With that configuration out of the way, CloudPull connects to Google and starts downloading your data. This will take some time — perhaps a number of days, depending on how much email you have stored in Gmail. (Luckily, other types of data aren’t blocked by the slow initial email download, and, to my mind, the Google Docs backup is the most important.) Once that’s started, take a few minutes to check out CloudPull’s preferences.
You can change your Google account settings (double-click your email address to work through the two first launch dialogs again) or add another account. I’ll probably back up Tristan’s Google account onto my Mac with CloudPull, along with my own, since it would be a very bad thing if something were to happen to his homework files in Google Docs at the wrong time.
Another interesting option is how long to keep snapshots and outdated backups — 30 days, 90 days, 1 year, or indefinitely. You can choose whether to show deleted files, and if CloudPull should run as a background app to get it out of the Dock and application switcher; its menu bar icon then becomes the primary interface. It’s also possible to set how often CloudPull backs up (from every hour to once per day) and where it stores backups (in
~/Library/Application Support/CloudPull/backups by default). Finally, exclusion rules enable you to exclude specific items from your backup based on name and kind.
Once CloudPull has completed its initial backup, it watches your Google account for changes on the schedule you’ve set, bringing down new and changed data as necessary. Most people will just leave CloudPull running in the background at that point. It launches at startup by default, and you’ll want to let it do that in most situations.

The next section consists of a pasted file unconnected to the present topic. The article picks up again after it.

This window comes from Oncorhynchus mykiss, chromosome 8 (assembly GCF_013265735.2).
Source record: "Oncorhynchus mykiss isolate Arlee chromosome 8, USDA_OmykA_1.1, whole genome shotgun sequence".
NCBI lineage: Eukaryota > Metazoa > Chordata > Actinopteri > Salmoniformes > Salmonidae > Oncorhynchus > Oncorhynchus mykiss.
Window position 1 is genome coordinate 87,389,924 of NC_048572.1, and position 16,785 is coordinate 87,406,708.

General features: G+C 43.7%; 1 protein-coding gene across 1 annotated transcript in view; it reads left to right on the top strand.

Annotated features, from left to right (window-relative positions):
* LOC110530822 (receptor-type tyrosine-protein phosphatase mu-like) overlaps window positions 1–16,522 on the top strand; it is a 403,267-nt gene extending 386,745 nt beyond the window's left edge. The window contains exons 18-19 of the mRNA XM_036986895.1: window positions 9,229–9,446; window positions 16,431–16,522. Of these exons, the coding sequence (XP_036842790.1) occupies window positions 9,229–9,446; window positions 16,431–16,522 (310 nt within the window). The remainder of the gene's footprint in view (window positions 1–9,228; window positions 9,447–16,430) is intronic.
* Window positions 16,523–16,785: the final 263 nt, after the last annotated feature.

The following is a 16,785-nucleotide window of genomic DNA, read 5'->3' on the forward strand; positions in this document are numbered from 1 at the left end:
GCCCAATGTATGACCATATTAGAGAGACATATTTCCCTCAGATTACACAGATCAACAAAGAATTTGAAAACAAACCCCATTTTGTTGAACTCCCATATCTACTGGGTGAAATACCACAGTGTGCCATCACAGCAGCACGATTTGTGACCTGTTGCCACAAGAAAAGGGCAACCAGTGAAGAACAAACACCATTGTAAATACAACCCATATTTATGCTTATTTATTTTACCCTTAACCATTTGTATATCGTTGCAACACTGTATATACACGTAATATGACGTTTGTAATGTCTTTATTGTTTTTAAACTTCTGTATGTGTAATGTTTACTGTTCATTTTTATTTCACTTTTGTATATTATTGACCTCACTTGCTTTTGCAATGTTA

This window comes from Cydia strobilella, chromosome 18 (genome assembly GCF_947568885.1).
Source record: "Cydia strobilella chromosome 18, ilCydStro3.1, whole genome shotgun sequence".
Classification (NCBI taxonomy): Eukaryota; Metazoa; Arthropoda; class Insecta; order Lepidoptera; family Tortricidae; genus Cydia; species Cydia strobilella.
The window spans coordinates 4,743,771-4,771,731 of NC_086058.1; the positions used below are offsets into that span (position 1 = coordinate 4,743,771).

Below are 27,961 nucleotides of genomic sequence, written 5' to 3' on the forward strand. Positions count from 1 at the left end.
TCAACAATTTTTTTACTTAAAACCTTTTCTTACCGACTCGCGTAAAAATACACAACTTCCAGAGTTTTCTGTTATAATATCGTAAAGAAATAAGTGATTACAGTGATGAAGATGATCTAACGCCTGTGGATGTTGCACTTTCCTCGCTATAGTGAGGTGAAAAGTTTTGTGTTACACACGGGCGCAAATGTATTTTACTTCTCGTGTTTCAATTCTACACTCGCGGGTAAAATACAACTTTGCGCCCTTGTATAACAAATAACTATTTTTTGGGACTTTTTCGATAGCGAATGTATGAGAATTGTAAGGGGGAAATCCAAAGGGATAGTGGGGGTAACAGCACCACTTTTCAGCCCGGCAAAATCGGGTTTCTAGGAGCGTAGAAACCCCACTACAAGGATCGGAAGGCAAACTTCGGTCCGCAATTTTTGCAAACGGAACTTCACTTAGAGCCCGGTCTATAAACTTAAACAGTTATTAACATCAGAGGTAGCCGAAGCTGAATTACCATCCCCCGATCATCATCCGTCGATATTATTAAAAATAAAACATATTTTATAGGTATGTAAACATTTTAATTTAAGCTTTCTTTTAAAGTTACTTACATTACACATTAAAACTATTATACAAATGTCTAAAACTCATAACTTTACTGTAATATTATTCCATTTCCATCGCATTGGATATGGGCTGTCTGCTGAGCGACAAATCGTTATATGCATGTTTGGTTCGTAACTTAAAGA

Backups are useful only if you can restore data from them, though, and that’s where you’ll eventually interact with CloudPull. It offers a single iTunes-like window with a sidebar containing collections for each type of backed-up data; the items in each collection appear as a list in the main pane of the window. In CloudPull 1.x, a right-hand pane showed the history of the file; in CloudPull 2.0, the history is available as a popover that you call up by Control-clicking the item and choosing History of… from the contextual menu. The new approach is a bit clumsier, but realistically, it’s so unlikely that you’ll need to use it that burying it in the interface makes sense.
Quick Look (available by pressing the Space bar or clicking the Quick Look button in the toolbar) lets you preview items in CloudPull’s window, and you can double-click them to open them in the associated program (see the bullet list above for details).
Opening items shouldn’t be done willy-nilly. For data types that import, like email, calendars, and contacts, CloudPull hands the data off instantly, which may add data to iCloud or Address Book in undesirable ways. For document data types, CloudPull opens the file in the associated program, but read-only, so you can’t make changes without first saving a copy. A better approach is to drag items out of CloudPull’s window to the Desktop, which “restores” them in a more controlled fashion, after which you can import or open the item as you wish.
Although you will most likely want to restore the latest version of backed-up items, or an older version of a particular item, the new snapshot feature in CloudPull 2.0 shows the state of your Google-based data at a particular point in time. It seems mostly useful if there’s a data corruption event that you don’t notice right away, such that you want to restore data other than the latest version.